A group of AI researchers has released a free-to-use competitor to GPT-3 – considered one of the most powerful auto-text generators on the planet.

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Dubbed GPT-Neo, the AI-generated writing tool is somewhat less powerful than GPT-3, but still gives the formidable tech a good run for its money, according to Will Knight, a writer for Wired.

GPT-3 first turned heads last summer, enabling users to auto-generate articles, emails, blog posts, headlines, tweets and similar text with just a few lines of text input.

“The hype is real,” observes Kelsey Piper, a writer for Vox.com who personally tried out GPT-3. “It has its shortcomings, but make no mistake: GPT-3 represents a tremendous leap for AI.”

Despite GPT-3’s experimental and imperfect nature, a number of start-ups are nevertheless attempting to tame the technology for specific commercial uses.

GPT-Neo’s great advantage over GPT-3, of course, is that it cost nothing to use.

Companies looking to harness the power of the original GPT-3 – created by OpenAI – must pay a licensing fee.

(For an in-depth look at GPT-3, check out: “GPT-3 and AI Writing: Stunning, if Imperfect,” by Joe Dysart.)

In other AI-generated writing news:

*Gartner: AI-Generated Business Reports are the Future: Market research firm Gartner predicts that database software capable of generating auto-written business reports is the future of business analytics.

During the past few years, increasing numbers of businesses have been adding AI writing capabilities to commonly used business intelligence programs like Microsoft Excel and Tableau — using plugins from AI writing firms.

Currently, AI writing plugins adding auto-generated written explanations of business data – and the often hard-to-decipher charts and graphs that accompany that data – are available for programs like Microsoft Power BI, Microstrategy, Qlik, Spotfire, SAP – as well as the aforementioned Microsoft Excel and Tableau.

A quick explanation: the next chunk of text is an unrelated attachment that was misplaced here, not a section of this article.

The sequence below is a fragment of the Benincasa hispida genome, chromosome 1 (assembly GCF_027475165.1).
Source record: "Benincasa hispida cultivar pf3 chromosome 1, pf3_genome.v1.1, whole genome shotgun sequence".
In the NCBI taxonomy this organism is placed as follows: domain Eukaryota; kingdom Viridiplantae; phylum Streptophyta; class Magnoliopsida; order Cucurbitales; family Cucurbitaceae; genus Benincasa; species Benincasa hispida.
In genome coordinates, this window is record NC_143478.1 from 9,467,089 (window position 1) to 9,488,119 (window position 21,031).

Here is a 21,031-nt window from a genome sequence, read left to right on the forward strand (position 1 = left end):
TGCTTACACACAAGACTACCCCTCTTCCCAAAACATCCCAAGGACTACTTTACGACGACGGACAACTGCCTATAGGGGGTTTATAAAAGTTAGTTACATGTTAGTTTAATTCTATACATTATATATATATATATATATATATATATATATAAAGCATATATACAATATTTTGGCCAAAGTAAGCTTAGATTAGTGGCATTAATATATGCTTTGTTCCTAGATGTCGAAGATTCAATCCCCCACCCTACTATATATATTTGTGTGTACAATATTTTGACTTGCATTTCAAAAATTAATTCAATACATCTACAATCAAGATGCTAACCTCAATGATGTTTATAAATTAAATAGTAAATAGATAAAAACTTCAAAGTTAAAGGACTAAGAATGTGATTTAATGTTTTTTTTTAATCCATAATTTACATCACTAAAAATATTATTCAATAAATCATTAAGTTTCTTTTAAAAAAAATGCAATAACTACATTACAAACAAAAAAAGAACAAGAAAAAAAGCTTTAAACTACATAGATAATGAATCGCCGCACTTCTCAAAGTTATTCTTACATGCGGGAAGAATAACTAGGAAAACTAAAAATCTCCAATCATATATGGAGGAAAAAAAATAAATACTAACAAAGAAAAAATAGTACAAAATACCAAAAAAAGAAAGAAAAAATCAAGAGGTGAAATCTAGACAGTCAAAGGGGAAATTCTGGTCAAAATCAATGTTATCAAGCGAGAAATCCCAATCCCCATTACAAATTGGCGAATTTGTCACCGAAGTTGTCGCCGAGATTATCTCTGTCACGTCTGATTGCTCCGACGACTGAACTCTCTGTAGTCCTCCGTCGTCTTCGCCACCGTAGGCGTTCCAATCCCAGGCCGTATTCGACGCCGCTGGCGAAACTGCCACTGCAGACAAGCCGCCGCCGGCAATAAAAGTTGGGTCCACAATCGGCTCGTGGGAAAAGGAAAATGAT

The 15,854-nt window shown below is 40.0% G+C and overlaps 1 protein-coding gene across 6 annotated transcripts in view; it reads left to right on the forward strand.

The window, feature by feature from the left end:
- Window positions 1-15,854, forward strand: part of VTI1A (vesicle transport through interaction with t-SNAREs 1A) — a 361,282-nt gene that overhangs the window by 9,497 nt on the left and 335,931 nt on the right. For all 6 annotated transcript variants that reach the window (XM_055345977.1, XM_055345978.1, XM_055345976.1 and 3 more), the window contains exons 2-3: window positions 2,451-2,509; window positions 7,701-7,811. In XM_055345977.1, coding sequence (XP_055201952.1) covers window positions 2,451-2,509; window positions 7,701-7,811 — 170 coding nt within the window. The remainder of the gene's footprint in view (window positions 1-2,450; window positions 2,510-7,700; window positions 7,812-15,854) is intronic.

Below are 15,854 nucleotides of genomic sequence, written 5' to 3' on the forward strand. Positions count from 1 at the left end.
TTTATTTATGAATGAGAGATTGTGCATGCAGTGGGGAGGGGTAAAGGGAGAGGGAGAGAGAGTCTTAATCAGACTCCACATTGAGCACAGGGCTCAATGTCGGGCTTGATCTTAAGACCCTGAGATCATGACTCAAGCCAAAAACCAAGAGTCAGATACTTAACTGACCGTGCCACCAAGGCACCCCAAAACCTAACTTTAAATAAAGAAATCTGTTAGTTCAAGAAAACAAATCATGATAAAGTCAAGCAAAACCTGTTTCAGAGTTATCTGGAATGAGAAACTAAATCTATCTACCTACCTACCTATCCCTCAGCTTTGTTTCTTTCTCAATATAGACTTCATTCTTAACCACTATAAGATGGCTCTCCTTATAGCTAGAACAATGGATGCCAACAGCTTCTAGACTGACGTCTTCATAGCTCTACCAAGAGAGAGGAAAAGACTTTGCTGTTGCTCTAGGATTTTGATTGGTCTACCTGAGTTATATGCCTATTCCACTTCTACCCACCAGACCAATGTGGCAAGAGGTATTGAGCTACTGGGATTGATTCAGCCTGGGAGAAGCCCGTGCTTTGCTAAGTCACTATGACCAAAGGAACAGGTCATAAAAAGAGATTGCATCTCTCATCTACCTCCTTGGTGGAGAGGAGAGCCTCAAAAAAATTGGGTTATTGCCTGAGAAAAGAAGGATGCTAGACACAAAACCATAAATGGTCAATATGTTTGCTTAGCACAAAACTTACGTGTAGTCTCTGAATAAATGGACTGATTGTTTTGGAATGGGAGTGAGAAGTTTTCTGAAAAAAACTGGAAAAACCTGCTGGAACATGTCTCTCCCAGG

Plus, some of the latest versions of business intelligence software come with their own auto-report-writing capabilities built-in – including Yellowfin and Tableau, according to Eric Avidon, a writer for Search Business Analytics.

By 2025, 75% of business intelligence software will offer some form of AI-generated report writing, according to James Richardson, a research director at Gartner.

(For an in-depth look at how AI is automating the writing of business reports, check out “Business Reports That Write Themselves,” by Joe Dysart.)

*Virtual Talk on AI-Generated Business Reports Slated for April 13: AI-generated writing pioneer Narrative Science will be offering a talk on how the tech can be used to automate the writing of business reports.

Slated for 11 a.m. Eastern Standard Time, April 13, the online presentation features: